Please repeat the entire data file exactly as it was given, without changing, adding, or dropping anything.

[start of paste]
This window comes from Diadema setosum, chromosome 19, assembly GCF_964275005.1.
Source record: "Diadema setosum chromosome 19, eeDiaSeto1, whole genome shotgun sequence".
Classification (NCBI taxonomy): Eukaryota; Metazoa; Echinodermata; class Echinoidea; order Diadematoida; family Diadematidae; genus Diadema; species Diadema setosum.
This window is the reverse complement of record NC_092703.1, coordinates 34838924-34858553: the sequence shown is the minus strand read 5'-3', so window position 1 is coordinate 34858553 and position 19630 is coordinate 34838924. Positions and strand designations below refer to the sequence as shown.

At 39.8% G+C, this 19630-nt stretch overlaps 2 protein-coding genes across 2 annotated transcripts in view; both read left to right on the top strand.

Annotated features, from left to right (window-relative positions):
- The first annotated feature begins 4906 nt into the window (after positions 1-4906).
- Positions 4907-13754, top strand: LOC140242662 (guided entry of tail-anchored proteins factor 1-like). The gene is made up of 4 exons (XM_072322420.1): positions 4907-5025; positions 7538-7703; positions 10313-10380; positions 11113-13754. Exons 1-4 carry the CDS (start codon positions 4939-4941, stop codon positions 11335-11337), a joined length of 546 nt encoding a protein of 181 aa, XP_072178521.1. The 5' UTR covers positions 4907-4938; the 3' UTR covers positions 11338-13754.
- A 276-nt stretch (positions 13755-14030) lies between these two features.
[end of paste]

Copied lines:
This window comes from Diadema setosum, chromosome 19, assembly GCF_964275005.1.
Source record: "Diadema setosum chromosome 19, eeDiaSeto1, whole genome shotgun sequence".
Classification (NCBI taxonomy): Eukaryota; Metazoa; Echinodermata; class Echinoidea; order Diadematoida; family Diadematidae; genus Diadema; species Diadema setosum.
This window is the reverse complement of record NC_092703.1, coordinates 34838924-34858553: the sequence shown is the minus strand read 5'-3', so window position 1 is coordinate 34858553 and position 19630 is coordinate 34838924. Positions and strand designations below refer to the sequence as shown.

At 39.8% G+C, this 19630-nt stretch overlaps 2 protein-coding genes across 2 annotated transcripts in view; both read left to right on the top strand.

Annotated features, from left to right (window-relative positions):
- The first annotated feature begins 4906 nt into the window (after positions 1-4906).
- Positions 4907-13754, top strand: LOC140242662 (guided entry of tail-anchored proteins factor 1-like). The gene is made up of 4 exons (XM_072322420.1): positions 4907-5025; positions 7538-7703; positions 10313-10380; positions 11113-13754. Exons 1-4 carry the CDS (start codon positions 4939-4941, stop codon positions 11335-11337), a joined length of 546 nt encoding a protein of 181 aa, XP_072178521.1. The 5' UTR covers positions 4907-4938; the 3' UTR covers positions 11338-13754.
- A 276-nt stretch (positions 13755-14030) lies between these two features.